Russia Steals a March on US in Baghdad, Rides in atop Iran’s Iraqi Shiite PMU Surrogate

Moscow has just taken a leap into a fresh Middle East pasture, Baghdad – Vladimir Putin’s quid pro quo for the American decision to keep US bases in northern Syria. That in turn was Donald Trump’s move to counter Putin’s support for Iranian advances in Syria (as first revealed by DEBKA Weekly 785 of Jan. 11).

(On Thursday, Jan. 18, US Secretary of State Rex Tillerson confirmed that American troops would remain in Syria long after the complete defeat of ISIS “to ensure that neither Iran nor Bashar Assad take over areas newly liberated with help from the United States.”)

DEBKA Weekly’s military and intelligence sources now reveal that Russia’s Iraq scheme is advancing through undercover talks between Russian diplomats and heads of the Iranian-backed Popular Mobilization Unit (PMU) at secret venues in Moscow, Syria and Iraq. The PMU is a conglomerate of Iraqi Shiite militias, fielding 150,000 officers and men and much larger than Iraq’s national army. It is under the direct command of Gen. Qassem Soleimani, head of the Al Qods arm of the Revolutionary Guards.

The Russian-PMU talks have two clear objectives which are shared by Tehran:

One: To develop a new epicenter outside Syria for launching Russian military intervention in the Middle East.

Two: To offset the new American Syrian “Border Defense Forces” set up to secure the borders of the area held by the Syrian Democratic Forces (SDF). The US is backing this grouping, which is led by the Kurdish YPG, to hold back incursions by Turkey, Russia and Iran. Moscow is venting its anger by using Iran’s Iraqi PMU as the vehicle for breaking through to a proactive role in Iraq, as well as in Syria.

According to our exclusive sources, two separate visits to Moscow since the new year are worth noting in this regard: former Iraqi prime minister, Nouri al-Maliki, and leaders of the PMU. Their discussions turned on two subjects:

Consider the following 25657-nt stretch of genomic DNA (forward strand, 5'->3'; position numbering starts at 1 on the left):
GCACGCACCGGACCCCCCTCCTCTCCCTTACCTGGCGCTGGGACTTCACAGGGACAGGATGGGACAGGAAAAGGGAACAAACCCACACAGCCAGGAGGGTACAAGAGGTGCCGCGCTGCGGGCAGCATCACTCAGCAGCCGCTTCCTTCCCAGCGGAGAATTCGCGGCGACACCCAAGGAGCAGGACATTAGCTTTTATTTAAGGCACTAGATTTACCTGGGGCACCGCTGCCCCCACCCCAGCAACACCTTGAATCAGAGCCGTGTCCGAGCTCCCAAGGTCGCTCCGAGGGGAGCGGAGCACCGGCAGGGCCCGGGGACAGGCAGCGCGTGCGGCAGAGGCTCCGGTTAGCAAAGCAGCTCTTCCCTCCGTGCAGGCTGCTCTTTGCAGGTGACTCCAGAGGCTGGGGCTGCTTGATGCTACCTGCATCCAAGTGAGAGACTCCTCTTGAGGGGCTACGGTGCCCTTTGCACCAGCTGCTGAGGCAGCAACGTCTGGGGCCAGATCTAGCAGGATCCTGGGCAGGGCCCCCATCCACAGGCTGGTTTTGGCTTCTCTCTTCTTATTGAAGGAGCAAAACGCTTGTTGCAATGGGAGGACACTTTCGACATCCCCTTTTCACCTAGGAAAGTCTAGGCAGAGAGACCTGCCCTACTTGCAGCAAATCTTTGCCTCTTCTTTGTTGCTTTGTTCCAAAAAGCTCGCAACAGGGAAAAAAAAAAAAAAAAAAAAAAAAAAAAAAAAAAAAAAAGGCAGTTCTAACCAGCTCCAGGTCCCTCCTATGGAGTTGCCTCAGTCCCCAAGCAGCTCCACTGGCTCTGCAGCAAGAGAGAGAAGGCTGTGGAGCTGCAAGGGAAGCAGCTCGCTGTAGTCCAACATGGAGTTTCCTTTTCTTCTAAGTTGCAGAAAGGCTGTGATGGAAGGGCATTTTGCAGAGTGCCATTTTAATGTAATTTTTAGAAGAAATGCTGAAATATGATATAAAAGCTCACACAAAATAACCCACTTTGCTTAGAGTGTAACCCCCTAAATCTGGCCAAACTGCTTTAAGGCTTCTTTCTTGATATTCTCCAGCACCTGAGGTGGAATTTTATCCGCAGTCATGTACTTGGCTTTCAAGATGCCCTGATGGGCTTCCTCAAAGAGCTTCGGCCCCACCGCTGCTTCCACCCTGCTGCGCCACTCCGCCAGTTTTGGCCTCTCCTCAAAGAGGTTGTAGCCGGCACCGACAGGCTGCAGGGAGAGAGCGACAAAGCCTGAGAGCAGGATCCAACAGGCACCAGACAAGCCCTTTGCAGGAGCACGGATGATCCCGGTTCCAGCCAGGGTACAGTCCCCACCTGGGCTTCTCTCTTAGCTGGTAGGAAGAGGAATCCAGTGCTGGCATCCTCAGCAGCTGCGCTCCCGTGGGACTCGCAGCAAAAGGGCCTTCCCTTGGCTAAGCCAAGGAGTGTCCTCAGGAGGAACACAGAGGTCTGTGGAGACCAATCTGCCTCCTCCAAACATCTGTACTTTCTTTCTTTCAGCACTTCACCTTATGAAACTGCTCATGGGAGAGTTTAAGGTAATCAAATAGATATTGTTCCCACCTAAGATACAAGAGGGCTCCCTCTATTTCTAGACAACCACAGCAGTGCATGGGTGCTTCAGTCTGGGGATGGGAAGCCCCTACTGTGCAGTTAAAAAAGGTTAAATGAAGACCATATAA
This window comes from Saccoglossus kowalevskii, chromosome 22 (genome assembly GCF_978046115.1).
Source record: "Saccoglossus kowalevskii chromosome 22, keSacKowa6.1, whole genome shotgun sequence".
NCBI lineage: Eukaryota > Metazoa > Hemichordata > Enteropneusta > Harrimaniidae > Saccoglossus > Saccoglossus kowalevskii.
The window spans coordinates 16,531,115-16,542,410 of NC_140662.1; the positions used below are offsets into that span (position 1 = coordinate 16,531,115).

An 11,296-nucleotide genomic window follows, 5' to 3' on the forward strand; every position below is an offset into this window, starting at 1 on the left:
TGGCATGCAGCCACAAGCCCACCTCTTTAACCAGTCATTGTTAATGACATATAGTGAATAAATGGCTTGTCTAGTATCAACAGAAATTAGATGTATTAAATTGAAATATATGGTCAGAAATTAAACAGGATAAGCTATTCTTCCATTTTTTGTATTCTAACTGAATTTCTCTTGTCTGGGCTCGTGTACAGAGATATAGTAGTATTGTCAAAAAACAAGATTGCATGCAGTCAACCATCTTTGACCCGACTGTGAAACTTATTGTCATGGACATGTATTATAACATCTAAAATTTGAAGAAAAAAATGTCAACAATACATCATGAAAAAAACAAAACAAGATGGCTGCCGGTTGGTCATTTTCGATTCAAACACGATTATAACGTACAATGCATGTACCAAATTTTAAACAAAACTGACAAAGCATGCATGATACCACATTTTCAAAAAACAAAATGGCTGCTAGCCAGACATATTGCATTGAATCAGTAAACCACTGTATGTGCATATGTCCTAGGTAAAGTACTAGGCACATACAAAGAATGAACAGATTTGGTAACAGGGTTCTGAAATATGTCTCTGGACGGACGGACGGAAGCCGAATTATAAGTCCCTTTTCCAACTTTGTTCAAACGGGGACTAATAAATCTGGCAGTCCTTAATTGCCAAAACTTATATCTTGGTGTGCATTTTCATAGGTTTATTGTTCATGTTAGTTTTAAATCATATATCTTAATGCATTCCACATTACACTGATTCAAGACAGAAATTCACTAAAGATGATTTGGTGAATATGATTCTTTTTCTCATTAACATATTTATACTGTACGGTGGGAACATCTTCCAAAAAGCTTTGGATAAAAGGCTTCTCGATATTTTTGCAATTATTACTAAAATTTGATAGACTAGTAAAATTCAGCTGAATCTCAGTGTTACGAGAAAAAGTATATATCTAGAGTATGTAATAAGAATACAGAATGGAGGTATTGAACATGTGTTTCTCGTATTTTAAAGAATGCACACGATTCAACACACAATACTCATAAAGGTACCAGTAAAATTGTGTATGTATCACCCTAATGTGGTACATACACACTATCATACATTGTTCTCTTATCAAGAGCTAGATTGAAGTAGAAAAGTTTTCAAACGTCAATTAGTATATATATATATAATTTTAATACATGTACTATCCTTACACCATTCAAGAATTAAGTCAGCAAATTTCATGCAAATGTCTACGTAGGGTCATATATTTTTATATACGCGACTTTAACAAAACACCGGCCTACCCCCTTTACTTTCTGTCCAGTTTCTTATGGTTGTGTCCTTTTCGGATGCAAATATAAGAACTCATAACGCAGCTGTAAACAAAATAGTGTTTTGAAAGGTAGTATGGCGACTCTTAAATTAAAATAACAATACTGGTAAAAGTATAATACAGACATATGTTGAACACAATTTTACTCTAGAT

1. a) Ways to outmaneuver the enterprise launched by the US, Saudi Crown Prince Mohammed bin Salman, and the UAE’s Mohammed bin Zayed, to install an administration free of Iranian influence in Baghdad. Until now, they pinned their hopes on brokering a pact between Iraqi Prime Minister Haydar al-Abadi, and the powerful Shiite cleric Muqtada al-Sadr
    (See: Trump’s Stop Sign for Iran’s Domination of Iraq in the last DEBKA Weekly)
  2. b) Close collaboration between Moscow and the PMU. It is not clear yet whether they have reached the point of a three-cornered deal with al-Maliki, but events in Baghdad in the last few days suggest this is highly possible.

Two groundbreaking decisions were taken in the Russian-PMU conversations. One was to co-opt Russian officers for the first time to a PMU command and control center in one of the Shiite cities of southern Iraq. Its task will be to synchronize bilateral operations on the Iraqi and Syrian borders. The other was for Russia to start supplying the Iraqi militia with arms.

For years, Iraqi military chiefs relied solely on Washington and the US-led anti-ISIS coalition for their hardware and support. No Russians were seen in Iraq for fifteen years, ever since their diplomats and military officers trooped out of Baghdad ahead of America’s 2003 invasion. But now, for the first time since then, Russian military and intelligence officers are welcome guests.